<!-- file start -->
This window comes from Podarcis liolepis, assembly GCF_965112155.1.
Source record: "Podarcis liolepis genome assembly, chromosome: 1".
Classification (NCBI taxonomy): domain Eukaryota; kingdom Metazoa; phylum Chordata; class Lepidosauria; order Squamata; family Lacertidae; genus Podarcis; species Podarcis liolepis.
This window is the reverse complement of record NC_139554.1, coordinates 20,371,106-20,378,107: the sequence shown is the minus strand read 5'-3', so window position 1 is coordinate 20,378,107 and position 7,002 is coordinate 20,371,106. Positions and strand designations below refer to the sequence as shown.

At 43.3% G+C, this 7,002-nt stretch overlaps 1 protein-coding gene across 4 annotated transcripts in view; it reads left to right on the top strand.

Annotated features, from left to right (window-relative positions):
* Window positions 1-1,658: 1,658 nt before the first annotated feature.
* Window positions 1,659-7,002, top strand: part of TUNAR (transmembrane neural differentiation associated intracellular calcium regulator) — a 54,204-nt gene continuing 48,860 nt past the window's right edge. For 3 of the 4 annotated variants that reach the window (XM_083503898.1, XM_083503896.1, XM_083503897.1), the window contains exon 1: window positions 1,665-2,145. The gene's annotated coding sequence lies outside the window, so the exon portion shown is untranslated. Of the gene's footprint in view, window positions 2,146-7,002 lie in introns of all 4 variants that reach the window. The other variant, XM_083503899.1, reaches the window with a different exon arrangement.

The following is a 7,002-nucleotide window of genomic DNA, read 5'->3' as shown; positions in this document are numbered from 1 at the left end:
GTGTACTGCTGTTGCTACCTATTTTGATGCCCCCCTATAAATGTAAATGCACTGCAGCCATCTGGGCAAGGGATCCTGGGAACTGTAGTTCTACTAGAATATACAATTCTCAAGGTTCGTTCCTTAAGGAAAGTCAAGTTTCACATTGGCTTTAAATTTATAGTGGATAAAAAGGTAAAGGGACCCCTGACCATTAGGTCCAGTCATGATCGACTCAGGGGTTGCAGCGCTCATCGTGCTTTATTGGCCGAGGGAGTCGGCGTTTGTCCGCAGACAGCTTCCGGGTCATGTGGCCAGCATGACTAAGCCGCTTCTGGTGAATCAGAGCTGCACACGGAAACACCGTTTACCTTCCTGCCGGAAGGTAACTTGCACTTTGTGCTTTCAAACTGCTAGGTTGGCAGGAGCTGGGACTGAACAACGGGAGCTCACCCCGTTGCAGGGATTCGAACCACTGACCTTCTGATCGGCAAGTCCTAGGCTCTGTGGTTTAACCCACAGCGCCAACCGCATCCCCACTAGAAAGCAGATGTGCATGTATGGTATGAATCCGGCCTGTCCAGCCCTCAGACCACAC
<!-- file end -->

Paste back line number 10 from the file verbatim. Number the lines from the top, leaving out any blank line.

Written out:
GTGTACTGCTGTTGCTACCTATTTTGATGCCCCCCTATAAATGTAAATGCACTGCAGCCATCTGGGCAAGGGATCCTGGGAACTGTAGTTCTACTAGAATATACAATTCTCAAGGTTCGTTCCTTAAGGAAAGTCAAGTTTCACATTGGCTTTAAATTTATAGTGGATAAAAAGGTAAAGGGACCCCTGACCATTAGGTCCAGTCATGATCGACTCAGGGGTTGCAGCGCTCATCGTGCTTTATTGGCCGAGGGAGTCGGCGTTTGTCCGCAGACAGCTTCCGGGTCATGTGGCCAGCATGACTAAGCCGCTTCTGGTGAATCAGAGCTGCACACGGAAACACCGTTTACCTTCCTGCCGGAAGGTAACTTGCACTTTGTGCTTTCAAACTGCTAGGTTGGCAGGAGCTGGGACTGAACAACGGGAGCTCACCCCGTTGCAGGGATTCGAACCACTGACCTTCTGATCGGCAAGTCCTAGGCTCTGTGGTTTAACCCACAGCGCCAACCGCATCCCCACTAGAAAGCAGATGTGCATGTATGGTATGAATCCGGCCTGTCCAGCCCTCAGACCACAC